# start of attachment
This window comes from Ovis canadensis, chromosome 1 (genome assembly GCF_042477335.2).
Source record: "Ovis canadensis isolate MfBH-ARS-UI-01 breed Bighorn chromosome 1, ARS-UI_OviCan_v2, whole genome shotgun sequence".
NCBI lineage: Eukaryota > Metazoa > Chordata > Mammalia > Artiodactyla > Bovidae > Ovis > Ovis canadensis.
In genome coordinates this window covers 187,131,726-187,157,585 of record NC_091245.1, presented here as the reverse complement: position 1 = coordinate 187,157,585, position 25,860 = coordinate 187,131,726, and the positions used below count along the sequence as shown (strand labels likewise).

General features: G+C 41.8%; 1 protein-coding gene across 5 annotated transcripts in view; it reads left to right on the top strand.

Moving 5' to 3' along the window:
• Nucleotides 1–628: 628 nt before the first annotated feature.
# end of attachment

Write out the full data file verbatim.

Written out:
This window comes from Ovis canadensis, chromosome 1 (genome assembly GCF_042477335.2).
Source record: "Ovis canadensis isolate MfBH-ARS-UI-01 breed Bighorn chromosome 1, ARS-UI_OviCan_v2, whole genome shotgun sequence".
NCBI lineage: Eukaryota > Metazoa > Chordata > Mammalia > Artiodactyla > Bovidae > Ovis > Ovis canadensis.
In genome coordinates this window covers 187,131,726-187,157,585 of record NC_091245.1, presented here as the reverse complement: position 1 = coordinate 187,157,585, position 25,860 = coordinate 187,131,726, and the positions used below count along the sequence as shown (strand labels likewise).

General features: G+C 41.8%; 1 protein-coding gene across 5 annotated transcripts in view; it reads left to right on the top strand.

Moving 5' to 3' along the window:
• Nucleotides 1–628: 628 nt before the first annotated feature.